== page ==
constitutional dimensions. oftentimes records are left to resolve these matters leaving it to the nonpolitical branch of government to decide -- decide questions of debate. and so in a spirit of this constitutional day celebration, i would like to highlight some of the important constitutional questions the civil division is addressing today. some issues may be familiar to you, others may not, but all of which must be answered by the words enshrined in 1787. as roger mentioned i'm not able to discuss these cases at length but i would like to highlight a few for you to give the assent of the important constitutional questions that are being debated in the courts and being few for you to give the assent addressed by the department of justice. one of those is the ongoing litigation defending executive order 13780, which has the title protecting the nation from foreign terrorist entry into the united states. that executive order about which
much has been said at bottom turns on a constitutional interpretation. in the order the president invoked his powers as commander-in-chief and as delegated to them by congress to suspend the entry for 90 days a certain foreign nationals of six countries that congress and executive producing designated as presenting heightened terrorism related risks. individual entities and states challenge in that order which prohibits the government from making any law respecting an establishment of religion. that issue which has been advocated on behalf of the government was done by the civil division and also in conjunction with the solicitor general office. the case is scheduled to be heard next month for the supreme court.
another matter of public discussion is a debate over sanctuary cities. that term sanctuary cities is using a host of context that it refers to a locality that adheres to immigration policies intention with those of the united states. here again the debate in many ways really have a constitutional question at its core. this time emanating from the tenth amendment. the tenth amendment reads that powers not delegated to the united states by the constitution nor prohibited by the states are reserved for states respectively or to the people. some localities assert any effort by the united states to require cooperation from those localities on immigration related matters usurped the powers reserved to the states. even where the cooperation is tied to an optional federal funding program. the civil division is litigating these questions as well come questions that underlie debates over immigration and law enforcement. beyond these two other publish eyes there is a litigation i suspect you are somewhat familiar with, the civil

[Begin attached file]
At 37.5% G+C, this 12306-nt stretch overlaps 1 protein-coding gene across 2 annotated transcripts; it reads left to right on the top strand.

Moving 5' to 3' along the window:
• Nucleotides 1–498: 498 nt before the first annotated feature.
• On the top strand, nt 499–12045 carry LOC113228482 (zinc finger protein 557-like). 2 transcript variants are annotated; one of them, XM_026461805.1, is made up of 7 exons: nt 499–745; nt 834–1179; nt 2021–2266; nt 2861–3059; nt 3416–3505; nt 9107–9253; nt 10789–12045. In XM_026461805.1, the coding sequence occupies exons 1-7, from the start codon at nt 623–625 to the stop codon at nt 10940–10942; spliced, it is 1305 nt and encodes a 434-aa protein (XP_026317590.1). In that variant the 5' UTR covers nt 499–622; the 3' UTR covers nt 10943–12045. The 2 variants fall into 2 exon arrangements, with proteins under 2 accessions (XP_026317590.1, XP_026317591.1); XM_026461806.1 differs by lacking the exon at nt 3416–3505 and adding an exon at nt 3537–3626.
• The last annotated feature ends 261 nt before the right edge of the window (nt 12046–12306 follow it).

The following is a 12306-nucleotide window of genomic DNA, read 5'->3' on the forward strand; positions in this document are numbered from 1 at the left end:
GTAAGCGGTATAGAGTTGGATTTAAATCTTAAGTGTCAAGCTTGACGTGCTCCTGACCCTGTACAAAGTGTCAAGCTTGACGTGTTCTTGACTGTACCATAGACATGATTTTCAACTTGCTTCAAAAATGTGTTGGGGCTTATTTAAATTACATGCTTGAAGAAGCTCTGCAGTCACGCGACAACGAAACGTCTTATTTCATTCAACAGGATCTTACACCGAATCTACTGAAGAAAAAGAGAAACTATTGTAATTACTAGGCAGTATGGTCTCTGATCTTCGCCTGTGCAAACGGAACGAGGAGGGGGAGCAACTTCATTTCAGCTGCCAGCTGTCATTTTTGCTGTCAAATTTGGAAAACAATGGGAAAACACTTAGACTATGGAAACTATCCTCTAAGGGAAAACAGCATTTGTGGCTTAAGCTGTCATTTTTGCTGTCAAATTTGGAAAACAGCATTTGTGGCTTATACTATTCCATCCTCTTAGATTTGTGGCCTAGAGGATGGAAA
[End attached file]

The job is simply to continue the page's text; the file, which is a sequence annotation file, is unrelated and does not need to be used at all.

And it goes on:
division stack of any questions of law in the public eye. one case involves the interaction between the first amendment, a priority of framers and the ratifying states, and twitter come something foreign to those who gathered by horse and buggy in philadelphia in 1787. individuals who have been blocked as that term is used in the twitter context from accessing tweets from the real donald trump twitter account has a lawsuit of such blocking constitutes a restriction on their ability to participate in a designated public forum, namely twitter, in violation of the first amendment. the second set of case to ask whether the presidents private business activities run afoul of the foreign emoluments clause, heretofore provision of article one of the constitution. in relevant part that clause prohibits federal officeholders from accepting quote any present emolument office or title of any kind whatever. friend any prince, king of force
to the plaintiff makes the unique game for any visit by a foreign official to an establishment owned by the president constitutes the presidents except as of a foreign emoluments in violation of the clause. foreign official to an the final constitutional matter has an ohio tie. this is a case involving the the president article ii powers under the appointments clause which reads in part the president shall appoint officers of the united states. this provision has been read to allow the president to appoint such officers, for example, members of his cabinet, and to remove the offices as well for any reason. the congress has created what are called independent agencies that exercise executive power but are deemed independent
because the president can only remove the heads of those agencies for cause, for cause as opposed to for any reason. and not at will. those agencies have been run by committees but the congress in creating the consumer financial protection consumer financial protection bureau which is run by rich cordray created a single head of that agency that independent and thus removable only for cause and the question is that sort of arrangement infringes upon the article ii powers of the president. i cite these cases not to spark debate over the outcome but instead to provide examples of the important constitutional questions that continue to surface even today. it is the enduring legacy of the constitution both that individual are free to raise claims invoking the constitution and that these questionable in turn be resolved in an orderly